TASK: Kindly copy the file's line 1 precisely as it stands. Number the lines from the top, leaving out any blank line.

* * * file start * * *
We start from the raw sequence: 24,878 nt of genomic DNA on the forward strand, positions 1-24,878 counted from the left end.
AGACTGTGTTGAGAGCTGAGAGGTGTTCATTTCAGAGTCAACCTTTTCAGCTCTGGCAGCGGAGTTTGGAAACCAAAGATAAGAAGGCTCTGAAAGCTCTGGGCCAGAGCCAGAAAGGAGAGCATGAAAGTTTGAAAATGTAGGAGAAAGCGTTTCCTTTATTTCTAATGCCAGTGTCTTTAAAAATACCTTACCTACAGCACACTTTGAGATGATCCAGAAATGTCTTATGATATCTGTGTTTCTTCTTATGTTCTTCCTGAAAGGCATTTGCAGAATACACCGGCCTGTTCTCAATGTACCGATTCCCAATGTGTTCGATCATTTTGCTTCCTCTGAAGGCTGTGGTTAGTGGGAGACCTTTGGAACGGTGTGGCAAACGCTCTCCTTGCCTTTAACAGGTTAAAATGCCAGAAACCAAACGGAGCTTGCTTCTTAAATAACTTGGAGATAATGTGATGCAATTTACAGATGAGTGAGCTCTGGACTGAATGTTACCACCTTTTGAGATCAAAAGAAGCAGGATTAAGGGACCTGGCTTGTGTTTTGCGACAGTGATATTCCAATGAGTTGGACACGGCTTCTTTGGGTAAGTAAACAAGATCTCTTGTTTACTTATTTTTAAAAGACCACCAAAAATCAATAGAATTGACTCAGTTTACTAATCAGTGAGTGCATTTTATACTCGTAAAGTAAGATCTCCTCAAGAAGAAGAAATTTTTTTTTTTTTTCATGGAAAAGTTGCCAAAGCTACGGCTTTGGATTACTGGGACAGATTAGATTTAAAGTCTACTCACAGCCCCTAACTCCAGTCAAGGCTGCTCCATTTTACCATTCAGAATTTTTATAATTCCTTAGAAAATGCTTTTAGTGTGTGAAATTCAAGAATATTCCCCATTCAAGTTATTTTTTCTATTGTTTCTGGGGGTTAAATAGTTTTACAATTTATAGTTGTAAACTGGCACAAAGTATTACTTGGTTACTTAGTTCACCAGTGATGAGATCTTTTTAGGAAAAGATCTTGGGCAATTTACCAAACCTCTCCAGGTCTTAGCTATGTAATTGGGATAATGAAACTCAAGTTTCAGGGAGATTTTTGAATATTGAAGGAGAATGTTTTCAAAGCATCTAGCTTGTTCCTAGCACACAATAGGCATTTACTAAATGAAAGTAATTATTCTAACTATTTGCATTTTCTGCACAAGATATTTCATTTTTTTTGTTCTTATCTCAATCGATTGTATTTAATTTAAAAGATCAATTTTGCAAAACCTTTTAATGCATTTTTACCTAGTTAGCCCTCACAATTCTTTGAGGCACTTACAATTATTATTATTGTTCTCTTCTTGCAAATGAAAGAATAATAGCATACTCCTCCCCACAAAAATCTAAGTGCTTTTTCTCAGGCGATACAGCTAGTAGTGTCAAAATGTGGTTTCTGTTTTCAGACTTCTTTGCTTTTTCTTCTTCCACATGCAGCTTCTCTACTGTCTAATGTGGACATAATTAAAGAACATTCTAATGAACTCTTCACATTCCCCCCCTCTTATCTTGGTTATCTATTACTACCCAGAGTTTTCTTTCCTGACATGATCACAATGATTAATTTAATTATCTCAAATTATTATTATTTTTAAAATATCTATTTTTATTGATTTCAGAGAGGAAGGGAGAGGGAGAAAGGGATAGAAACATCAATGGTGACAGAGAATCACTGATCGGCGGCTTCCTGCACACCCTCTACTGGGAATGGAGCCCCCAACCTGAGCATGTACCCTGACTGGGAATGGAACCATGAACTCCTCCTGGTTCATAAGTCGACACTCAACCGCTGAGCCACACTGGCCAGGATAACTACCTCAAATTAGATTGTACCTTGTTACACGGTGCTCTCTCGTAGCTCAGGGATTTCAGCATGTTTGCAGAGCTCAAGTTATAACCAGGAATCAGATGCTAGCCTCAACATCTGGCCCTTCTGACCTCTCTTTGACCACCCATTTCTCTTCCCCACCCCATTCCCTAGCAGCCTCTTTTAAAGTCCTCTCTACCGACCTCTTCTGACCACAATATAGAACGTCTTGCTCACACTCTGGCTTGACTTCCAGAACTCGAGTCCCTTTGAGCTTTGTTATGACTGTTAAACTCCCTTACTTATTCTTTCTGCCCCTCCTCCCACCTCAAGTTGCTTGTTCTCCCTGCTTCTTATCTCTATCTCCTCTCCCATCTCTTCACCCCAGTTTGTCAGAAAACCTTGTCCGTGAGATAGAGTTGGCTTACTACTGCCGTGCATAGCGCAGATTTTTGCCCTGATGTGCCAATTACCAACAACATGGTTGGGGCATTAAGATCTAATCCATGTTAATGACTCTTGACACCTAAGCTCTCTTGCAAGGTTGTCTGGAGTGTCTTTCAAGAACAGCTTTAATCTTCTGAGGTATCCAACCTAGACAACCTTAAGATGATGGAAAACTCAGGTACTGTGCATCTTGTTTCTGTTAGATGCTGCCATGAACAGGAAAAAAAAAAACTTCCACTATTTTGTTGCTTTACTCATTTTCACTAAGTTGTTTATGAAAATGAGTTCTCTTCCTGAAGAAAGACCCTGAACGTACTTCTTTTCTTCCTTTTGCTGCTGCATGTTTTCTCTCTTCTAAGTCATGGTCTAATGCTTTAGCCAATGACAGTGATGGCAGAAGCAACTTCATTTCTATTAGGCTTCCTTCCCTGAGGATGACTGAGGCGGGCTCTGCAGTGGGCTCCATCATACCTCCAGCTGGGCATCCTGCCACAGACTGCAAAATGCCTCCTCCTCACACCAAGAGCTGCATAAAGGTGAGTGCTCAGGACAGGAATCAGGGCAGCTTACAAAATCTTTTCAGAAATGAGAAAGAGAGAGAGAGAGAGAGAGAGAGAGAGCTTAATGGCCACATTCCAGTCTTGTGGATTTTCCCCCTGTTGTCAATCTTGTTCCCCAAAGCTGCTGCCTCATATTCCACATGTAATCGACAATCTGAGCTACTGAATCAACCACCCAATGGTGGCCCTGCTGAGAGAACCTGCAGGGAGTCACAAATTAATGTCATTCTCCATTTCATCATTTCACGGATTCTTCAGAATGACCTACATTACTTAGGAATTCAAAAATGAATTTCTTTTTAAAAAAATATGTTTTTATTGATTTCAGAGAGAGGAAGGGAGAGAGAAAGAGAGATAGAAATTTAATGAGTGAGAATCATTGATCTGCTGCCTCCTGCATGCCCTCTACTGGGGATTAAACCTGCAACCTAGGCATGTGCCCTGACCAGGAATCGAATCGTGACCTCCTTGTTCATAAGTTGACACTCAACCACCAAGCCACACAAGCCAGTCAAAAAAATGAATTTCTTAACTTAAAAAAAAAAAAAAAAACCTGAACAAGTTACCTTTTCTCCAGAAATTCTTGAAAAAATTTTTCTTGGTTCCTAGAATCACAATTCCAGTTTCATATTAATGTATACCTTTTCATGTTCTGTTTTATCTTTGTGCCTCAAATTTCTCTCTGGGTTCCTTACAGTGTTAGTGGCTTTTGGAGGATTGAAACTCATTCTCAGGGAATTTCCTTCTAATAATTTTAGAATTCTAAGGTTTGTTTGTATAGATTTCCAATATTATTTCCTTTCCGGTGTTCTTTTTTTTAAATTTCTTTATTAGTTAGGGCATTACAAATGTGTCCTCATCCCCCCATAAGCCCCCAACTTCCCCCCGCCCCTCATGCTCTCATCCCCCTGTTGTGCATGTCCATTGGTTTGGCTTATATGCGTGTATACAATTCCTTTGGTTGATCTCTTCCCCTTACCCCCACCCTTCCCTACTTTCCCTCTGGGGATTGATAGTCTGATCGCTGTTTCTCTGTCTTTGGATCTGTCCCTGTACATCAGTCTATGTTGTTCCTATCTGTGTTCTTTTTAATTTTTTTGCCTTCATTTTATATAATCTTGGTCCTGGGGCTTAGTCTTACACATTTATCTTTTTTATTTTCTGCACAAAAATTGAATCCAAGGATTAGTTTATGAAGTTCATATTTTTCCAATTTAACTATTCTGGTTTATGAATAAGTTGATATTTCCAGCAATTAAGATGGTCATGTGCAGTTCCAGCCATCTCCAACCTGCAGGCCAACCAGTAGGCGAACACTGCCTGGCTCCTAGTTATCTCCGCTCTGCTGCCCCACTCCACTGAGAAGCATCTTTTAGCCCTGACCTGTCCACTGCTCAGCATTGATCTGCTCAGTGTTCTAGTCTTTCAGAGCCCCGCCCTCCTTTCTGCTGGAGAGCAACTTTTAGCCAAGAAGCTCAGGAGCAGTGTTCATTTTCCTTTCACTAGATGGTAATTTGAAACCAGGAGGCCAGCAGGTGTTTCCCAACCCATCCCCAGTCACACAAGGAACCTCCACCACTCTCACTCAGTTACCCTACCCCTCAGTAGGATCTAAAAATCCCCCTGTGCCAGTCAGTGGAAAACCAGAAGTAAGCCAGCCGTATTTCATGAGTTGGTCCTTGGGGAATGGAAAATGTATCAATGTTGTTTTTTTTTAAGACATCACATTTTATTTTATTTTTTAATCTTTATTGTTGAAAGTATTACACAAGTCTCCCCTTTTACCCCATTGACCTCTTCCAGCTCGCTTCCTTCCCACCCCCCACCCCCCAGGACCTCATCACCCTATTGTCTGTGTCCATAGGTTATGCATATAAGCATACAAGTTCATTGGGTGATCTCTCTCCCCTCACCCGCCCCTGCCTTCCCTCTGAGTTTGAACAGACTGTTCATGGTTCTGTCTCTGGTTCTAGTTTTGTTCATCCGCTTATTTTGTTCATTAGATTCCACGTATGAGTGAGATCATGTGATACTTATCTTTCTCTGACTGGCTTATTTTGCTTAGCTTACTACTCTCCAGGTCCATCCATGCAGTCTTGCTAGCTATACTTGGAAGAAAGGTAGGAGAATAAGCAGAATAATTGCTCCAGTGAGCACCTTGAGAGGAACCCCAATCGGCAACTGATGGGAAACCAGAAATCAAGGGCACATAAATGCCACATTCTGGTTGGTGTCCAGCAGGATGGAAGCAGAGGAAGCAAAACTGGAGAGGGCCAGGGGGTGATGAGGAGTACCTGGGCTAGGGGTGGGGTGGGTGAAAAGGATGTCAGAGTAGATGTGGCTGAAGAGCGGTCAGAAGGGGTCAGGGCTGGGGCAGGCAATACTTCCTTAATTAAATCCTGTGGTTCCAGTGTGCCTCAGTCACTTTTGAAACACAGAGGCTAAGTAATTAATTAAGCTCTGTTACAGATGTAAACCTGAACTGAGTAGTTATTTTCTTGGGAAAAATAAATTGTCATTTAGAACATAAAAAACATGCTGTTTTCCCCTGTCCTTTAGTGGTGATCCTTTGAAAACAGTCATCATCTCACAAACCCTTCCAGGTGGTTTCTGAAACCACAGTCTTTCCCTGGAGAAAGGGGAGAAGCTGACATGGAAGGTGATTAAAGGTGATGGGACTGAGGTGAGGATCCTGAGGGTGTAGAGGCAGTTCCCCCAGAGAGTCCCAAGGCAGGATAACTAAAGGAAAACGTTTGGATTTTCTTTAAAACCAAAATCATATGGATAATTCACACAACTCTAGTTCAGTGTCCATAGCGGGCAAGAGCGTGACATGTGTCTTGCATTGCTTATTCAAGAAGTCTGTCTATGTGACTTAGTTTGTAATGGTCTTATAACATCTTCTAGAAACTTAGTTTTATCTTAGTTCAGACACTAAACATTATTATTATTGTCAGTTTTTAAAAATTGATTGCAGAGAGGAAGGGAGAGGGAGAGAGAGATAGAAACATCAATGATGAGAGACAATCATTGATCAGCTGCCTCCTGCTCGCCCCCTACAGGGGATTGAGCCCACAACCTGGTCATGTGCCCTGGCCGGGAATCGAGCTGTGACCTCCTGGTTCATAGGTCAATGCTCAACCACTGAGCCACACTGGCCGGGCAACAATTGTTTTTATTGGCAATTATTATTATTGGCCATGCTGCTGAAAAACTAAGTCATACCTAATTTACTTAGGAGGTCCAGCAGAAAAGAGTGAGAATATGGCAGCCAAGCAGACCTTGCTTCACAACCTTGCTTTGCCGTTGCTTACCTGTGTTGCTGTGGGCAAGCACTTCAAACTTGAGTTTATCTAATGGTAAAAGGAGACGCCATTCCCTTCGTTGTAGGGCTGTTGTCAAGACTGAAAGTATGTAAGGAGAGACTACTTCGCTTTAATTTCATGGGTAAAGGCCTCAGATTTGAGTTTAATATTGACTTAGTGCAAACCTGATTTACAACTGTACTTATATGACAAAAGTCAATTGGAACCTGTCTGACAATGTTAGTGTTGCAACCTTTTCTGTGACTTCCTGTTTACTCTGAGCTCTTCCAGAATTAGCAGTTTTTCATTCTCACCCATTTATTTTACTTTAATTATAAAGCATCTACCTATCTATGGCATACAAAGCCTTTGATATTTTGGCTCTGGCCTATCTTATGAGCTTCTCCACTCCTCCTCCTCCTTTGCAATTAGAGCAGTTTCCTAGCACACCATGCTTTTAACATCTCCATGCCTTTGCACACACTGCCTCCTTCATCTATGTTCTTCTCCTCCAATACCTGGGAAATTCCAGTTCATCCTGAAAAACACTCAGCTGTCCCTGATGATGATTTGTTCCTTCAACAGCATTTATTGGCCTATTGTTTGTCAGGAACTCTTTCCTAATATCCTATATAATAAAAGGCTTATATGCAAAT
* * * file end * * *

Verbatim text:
We start from the raw sequence: 24,878 nt of genomic DNA on the forward strand, positions 1-24,878 counted from the left end.